There have also been opportunities recently to engage with the students in more fun ways. One opportunity came a few weeks ago when Aaron participated in a staff versus students football (aka-soccer) match after school. Our kids and I watched from the sidelines along with a group secondary students who made up the cheering section. It was a great experience for all involved—although I think most of the staff were a little sore the next day! All in all we have enjoyed learning, growing, and interacting with the students and staff at Lighthouse as we do our best to serve God personally and professionally here in Mauritius.
Sharing at Mr. Ashley’s Church
Our friend and neighbor, Mr. Ashley, recently asked Aaron if he would share the message one week at Ashley’s home church. Aaron chose to share about Paul and Silas from Acts 16:19-34. Aaron reflected on how it was Paul and Silas’ choice to put someone else above themselves that ultimately led to a change in the story and saved the jailer’s life—not the miraculous earthquake by God. In other words, they could have just walked away, but it was their ability to step away from focusing on themselves that made all the difference. There was an unusually small group in attendance the night Aaron shared, but it was a poignant lesson for everyone nonetheless.
As most of you know, we have been fostering puppies since June. But the time has come to send them to their permanent homes. Bean, the male puppy, left two weeks ago, and this weekend Pumpkin, the female, will be relocated to her new home. It has been emotional to say goodbye to the puppies, but we made sure that we had a going away party before Bean left (complete with puppy party hats) and have shared lots of cuddles and love. It will be especially difficult to say goodbye to Pumpkin because she has been with us since she was a week old and is essentially our baby, but we know this is best as we won’t be able to care for her long-term. And they will be staying in the same neighborhood so we may even get to visit them every now and then.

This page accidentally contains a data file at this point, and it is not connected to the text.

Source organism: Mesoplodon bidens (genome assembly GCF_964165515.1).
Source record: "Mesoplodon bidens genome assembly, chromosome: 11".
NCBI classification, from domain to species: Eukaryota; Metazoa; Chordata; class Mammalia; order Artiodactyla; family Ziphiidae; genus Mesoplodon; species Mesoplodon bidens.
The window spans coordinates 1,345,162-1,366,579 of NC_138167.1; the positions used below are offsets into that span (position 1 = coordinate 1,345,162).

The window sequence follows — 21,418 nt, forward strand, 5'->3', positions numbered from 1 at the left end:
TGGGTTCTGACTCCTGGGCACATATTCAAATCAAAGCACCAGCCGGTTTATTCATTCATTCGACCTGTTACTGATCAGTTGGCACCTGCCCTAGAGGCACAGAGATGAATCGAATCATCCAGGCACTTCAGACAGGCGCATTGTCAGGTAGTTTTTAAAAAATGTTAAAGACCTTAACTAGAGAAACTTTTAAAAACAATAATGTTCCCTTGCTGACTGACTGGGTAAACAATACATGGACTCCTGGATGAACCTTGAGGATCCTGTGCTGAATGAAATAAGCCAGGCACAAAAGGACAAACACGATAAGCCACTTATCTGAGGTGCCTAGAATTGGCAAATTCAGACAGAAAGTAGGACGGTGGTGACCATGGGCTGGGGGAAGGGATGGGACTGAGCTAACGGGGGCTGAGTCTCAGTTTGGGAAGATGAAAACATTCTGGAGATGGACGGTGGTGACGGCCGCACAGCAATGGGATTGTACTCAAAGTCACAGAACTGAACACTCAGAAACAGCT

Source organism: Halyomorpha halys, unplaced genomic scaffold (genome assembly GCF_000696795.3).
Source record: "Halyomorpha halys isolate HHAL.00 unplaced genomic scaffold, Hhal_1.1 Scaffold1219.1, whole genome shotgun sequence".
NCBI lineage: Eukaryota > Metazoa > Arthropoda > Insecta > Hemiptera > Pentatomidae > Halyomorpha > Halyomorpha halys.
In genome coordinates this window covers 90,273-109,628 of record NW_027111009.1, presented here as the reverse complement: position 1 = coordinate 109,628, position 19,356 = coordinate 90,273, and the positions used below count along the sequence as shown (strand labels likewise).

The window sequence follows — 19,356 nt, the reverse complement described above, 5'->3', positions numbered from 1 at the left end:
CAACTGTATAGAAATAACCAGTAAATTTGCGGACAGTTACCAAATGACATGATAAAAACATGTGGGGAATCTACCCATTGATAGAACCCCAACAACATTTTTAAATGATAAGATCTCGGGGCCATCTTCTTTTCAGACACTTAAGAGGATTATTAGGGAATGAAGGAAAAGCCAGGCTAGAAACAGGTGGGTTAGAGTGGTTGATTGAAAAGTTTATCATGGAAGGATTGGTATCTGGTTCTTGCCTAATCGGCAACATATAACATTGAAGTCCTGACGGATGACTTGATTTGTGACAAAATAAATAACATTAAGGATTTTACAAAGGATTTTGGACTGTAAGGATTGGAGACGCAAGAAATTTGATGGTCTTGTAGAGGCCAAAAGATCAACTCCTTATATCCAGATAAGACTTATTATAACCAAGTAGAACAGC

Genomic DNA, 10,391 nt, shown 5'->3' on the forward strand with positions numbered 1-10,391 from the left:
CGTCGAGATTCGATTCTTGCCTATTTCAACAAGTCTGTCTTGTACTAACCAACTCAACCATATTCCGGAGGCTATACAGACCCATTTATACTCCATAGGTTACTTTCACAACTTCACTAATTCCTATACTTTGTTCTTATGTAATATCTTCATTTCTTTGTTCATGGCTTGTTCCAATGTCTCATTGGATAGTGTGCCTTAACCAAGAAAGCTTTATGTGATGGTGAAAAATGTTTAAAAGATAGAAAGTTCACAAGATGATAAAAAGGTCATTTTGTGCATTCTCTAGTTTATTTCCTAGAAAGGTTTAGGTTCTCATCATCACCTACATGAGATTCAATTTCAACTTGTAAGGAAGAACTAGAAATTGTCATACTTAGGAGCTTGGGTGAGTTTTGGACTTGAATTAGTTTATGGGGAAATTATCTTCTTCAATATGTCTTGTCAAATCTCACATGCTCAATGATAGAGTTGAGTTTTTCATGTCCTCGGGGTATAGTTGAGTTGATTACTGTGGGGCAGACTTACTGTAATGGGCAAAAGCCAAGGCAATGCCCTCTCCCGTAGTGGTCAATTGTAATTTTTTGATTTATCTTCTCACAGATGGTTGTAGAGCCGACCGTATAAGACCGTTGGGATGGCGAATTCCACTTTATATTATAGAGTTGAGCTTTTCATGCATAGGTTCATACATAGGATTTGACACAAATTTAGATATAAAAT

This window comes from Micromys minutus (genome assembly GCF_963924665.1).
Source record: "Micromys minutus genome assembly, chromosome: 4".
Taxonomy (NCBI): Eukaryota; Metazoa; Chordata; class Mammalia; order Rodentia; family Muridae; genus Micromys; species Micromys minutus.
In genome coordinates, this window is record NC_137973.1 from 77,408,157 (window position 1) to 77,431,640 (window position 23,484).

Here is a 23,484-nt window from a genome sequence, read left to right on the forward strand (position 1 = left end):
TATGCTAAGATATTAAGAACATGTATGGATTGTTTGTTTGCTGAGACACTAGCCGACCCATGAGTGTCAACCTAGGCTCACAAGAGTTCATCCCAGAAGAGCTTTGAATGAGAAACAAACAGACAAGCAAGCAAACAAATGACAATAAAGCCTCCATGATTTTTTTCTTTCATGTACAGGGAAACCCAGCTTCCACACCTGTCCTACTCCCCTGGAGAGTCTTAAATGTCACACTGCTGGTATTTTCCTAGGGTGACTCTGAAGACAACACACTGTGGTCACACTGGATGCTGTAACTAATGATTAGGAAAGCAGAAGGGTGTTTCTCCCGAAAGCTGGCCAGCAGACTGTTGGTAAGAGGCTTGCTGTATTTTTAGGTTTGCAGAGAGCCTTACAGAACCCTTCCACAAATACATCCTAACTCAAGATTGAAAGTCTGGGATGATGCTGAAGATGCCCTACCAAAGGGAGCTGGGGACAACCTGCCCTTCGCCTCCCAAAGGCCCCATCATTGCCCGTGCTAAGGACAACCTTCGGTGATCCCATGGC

For those of you who aren’t on Facebook, we had an uninvited guest in the house recently. It was mid-morning, and I walked to the kitchen sink to wash my hands when I saw a SNAKE right there on the kitchen counter! Needless to say, I screamed and jumped back. Ezra was having an online class meeting at the dining table nearby, so I knew I needed to get it out of the house. Despite feeling panicky and shaking I managed to direct it to the floor and force it out the door with a broom. Apparently, it was an Indian wolf snake, which is nonvenomous, but still scary enough. The Mauritians claim this is very rare, so hopefully it won’t be back!
The Tallest Peak in Mauritius
We have made several hiking trips over the past few months, including one to the iconic Le Mourne. We were only able to go about halfway up Le Mourne before the trail became too dangerous for children, but it was still a fun and educational trip as we discussed with the kids the tragic story of why the mountain is called Le Mourne and the history of slavery in Mauritius (and America). It’s a story worth googling if you are interested. At a slavery memorial (pictured below) near the public beach at Le Mourne, there is a quote by Richard Sedley Assonne inscribed on a circle that reads, “There were hundreds of them, but my people, the maroons, chose the kiss of death over the chains of slavery.”
Despite not making it to the top of Le Mourne, we did make it to the top of the highest peak in Mauritius, Piton de la Petite Riviere Noire. It was a 14km hike through deep mud that took 5 hours round trip, but it was worth it. Despite being a little afraid of the steep final ascent, the kids did great. We made it and enjoyed the views with our picnic lunch at the top.
With peace, love, and gratitude from Mauritius!